Is there no end to the recrimination and no bottom to the poisoned
well that fuels the feud between True North and Publicis? The stormy
global marriage between the two groups has been followed by a divorce
which will be neither quick nor clean. Particularly now that True North
has filed a lawsuit to regain the dollars 60 million it claims to be out
of pocket because of the split.
Quite how this venomous affair will end is anybody’s guess. There are no
precedents for it within the ad industry. Never before have two big
names squared up to each other in such a fashion. To make matters worse,
it has become a deeply personal duel between the main protagonists -
with Maurice Levy, the Publicis chairman, accusing Bruce Mason, his True
North counterpart, of waging a vendetta against him.
In some ways, the dispute is the product of an increasingly vicious and
competitive business environment in which companies, which would once
have simply shrugged their corporate shoulders, no longer shrink from
going to law to seek redress. In advertising, which is built on personal
chemistry, such conflicts often grow very nasty as relationships sour,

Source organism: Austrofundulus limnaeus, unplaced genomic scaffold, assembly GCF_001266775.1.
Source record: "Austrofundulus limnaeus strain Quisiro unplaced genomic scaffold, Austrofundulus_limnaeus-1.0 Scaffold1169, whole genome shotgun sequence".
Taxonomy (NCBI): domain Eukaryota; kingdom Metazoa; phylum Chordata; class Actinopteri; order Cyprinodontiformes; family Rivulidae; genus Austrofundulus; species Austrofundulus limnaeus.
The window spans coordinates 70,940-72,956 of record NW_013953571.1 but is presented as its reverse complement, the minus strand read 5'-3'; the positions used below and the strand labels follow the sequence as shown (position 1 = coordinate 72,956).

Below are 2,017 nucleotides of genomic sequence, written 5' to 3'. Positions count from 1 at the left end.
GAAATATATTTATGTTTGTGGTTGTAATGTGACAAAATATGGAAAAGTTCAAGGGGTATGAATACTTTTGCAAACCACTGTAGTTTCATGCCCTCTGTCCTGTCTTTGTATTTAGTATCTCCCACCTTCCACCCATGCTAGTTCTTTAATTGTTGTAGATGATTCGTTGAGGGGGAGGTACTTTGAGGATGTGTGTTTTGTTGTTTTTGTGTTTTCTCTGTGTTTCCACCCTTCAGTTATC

commonsense goes out of the window and egos take over.
Whether or not True North can expect to be compensated for an investment
that turned out to be worth less than expected is for a court to decide.
What is certain is that the war has become immensely debilitating for
both parties, diverting the attention of senior executives from the jobs
they should be doing while lawyers’ fees rocket.
Meanwhile, such squabbles may not only foul up long-term plans but cause
nervousness on stock markets and among potential clients which do not
favour companies with protracted legal actions hanging over their
The best hope is that Mason’s retirement in March opens the way for a
successor with no axe to grind and a determination to end the affair
once and for all. If not, this fight is in danger of a rapid descent
into farce while reinforcing all the outside prejudices against an
industry that can’t quite seem to grow up.